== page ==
This is what nobles do. The Duke of This or the Baron of That, the King of France or the Holy Roman Emperor, they called themselves warriors but actually they were just armed and heavily armoured thugs. If they weren’t leading their men up the hill to their death, they were leading them in the slaughter of the enemy. Sometimes in these battles the nobles died too. But in the middle-ages, in the so-called Age of Chivalry, while they expected the common soldiers, their ‘men’, to be slaughtered without mercy, they expected that if they themselves were facing defeat they would be able to ‘yield’, to be taken prisoner, to be treated honourably while awaiting the collection of a huge ransom paid for their release. The ransom money of course had to be ground out of their ever-suffering tenants and serfs back at home. That is what the common people were for. They only entered the nobles’ consciousness for two reasons: As a resource to be exploited and taxed to maintain their extravagant life-styles and to supply the soldiers to help them fight their never ending squabbles and wars.

Armed Banditti - 1066

Armed Banditti – 1066

Since the development and agriculture and the rise of Civilization this has been so. In 1776 the English radical Thomas Paine, strangely still so loved by the Americans (who without a moment’s thought would call him a ‘Commie’ if he were around today), and less strangely by the French, aptly called the Norman conquerors of England ‘armed banditti’. The ‘French bastard’ William was ‘the principal ruffian of some restless gang’.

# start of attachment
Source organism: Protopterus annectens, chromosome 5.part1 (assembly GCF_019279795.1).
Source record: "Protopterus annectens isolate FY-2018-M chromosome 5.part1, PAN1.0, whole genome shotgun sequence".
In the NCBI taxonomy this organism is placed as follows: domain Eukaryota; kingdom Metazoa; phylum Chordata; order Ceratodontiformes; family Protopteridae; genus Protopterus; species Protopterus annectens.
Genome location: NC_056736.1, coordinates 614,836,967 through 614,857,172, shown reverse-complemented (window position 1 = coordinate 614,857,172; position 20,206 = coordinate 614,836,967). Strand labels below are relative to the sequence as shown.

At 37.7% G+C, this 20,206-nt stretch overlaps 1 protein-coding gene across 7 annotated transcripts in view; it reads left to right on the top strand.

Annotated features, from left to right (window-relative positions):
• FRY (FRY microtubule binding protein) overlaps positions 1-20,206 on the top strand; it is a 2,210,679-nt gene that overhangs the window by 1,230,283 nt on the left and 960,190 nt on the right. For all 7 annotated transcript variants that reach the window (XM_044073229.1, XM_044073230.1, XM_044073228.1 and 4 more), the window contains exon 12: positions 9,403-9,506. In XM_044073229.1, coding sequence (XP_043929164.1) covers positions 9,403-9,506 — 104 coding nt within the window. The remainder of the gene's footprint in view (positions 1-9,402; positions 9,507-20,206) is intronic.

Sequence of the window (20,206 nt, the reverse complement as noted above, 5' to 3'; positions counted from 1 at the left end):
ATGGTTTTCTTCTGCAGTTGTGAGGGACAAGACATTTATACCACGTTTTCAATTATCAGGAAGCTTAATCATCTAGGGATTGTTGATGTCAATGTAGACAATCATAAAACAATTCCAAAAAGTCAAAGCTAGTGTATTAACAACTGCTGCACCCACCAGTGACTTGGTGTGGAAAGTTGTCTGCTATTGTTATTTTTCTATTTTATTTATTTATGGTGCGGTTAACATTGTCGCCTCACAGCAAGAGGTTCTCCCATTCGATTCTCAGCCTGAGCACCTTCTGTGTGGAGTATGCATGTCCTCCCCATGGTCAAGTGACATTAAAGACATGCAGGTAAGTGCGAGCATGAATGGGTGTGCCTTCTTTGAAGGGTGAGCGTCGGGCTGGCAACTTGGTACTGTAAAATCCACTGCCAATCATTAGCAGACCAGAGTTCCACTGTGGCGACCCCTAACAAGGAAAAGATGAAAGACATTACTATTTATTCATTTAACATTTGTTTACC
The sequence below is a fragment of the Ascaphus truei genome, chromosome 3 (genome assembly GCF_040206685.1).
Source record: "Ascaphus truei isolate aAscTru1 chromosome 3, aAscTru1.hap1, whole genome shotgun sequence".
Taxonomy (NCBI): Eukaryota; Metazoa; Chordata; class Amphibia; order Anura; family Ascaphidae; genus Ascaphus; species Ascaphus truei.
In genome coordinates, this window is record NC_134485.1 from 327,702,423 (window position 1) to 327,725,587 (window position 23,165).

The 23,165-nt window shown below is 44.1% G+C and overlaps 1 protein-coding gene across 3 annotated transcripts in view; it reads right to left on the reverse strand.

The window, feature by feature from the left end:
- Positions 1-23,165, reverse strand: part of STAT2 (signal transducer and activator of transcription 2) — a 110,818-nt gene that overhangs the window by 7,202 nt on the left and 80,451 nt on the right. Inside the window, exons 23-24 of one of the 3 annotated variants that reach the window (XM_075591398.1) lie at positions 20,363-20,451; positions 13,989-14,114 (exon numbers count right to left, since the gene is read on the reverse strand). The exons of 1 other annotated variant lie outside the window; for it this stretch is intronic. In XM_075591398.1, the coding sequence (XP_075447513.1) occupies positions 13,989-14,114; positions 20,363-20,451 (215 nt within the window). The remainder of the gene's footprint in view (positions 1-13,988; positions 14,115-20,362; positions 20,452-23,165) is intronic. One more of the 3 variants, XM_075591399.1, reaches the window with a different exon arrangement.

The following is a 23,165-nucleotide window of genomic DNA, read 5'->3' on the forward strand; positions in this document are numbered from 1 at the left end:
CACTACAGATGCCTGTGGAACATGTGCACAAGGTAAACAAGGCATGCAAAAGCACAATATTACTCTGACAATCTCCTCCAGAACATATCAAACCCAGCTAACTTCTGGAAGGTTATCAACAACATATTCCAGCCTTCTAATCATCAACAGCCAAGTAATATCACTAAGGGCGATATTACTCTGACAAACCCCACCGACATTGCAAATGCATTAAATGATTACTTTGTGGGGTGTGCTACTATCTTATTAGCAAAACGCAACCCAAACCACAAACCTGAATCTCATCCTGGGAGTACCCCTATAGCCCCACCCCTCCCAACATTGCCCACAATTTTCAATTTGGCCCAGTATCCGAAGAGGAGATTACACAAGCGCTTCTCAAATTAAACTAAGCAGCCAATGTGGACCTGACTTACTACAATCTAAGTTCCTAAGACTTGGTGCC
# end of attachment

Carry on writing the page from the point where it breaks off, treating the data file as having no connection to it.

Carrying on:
These thugs quickly ejected the vast bulk of English aldermen and thegns from their land and divvied up the spoils between themselves. They built castles to protect themselves from a cowed, though still resentful and seething, English population. More importantly the castles also served to ratchet up the level of fear and intimidation. In the long years and centuries that followed they systematically set about reducing the English to de facto or de jure serfdom. All this required periodic doses of repression and violence, a thing these brutal, (though when they really had to fight, not very chivalrous), armed and armoured knights, on their huge war-horses, loved to do.

England was a conquered and occupied country. To use the language of the seventeenth century Levellers, it had fallen under the “Norman Yoke”, where it would remain for centuries.

In the fifteenth century there was a lord in Cumberland called Lancelot Threlkeld who was pretty honest about what the common English people were for.

The principal residence of the Threlkeld family was at Threlkeld in Cumberland; but they had large possessions at Crosby long previous to this time, for in 1304 and 1320 Henry Threlkeld had a grant of free warren in Yanwath, Crosby, Tibbay, &c., and in 1404 occurs the name of William Threlkeld, Knight, of Crosby. Sir Lancelot Threlkeld, Knight, was the son of Sir Lancelot Threlkeld, by Margaret, daughter and heiress of Henry Bromflatt, Lord Vescy, and widow of John de Clifford. He was wont to say he had three noble houses; one at Crosby Ravensworth for pleasure, where he had a park full of deer; one at Yanwath for comfort and warmth, wherein to reside in winter; and one at Threlkeld, well stocked with tenants, to go with him to the wars.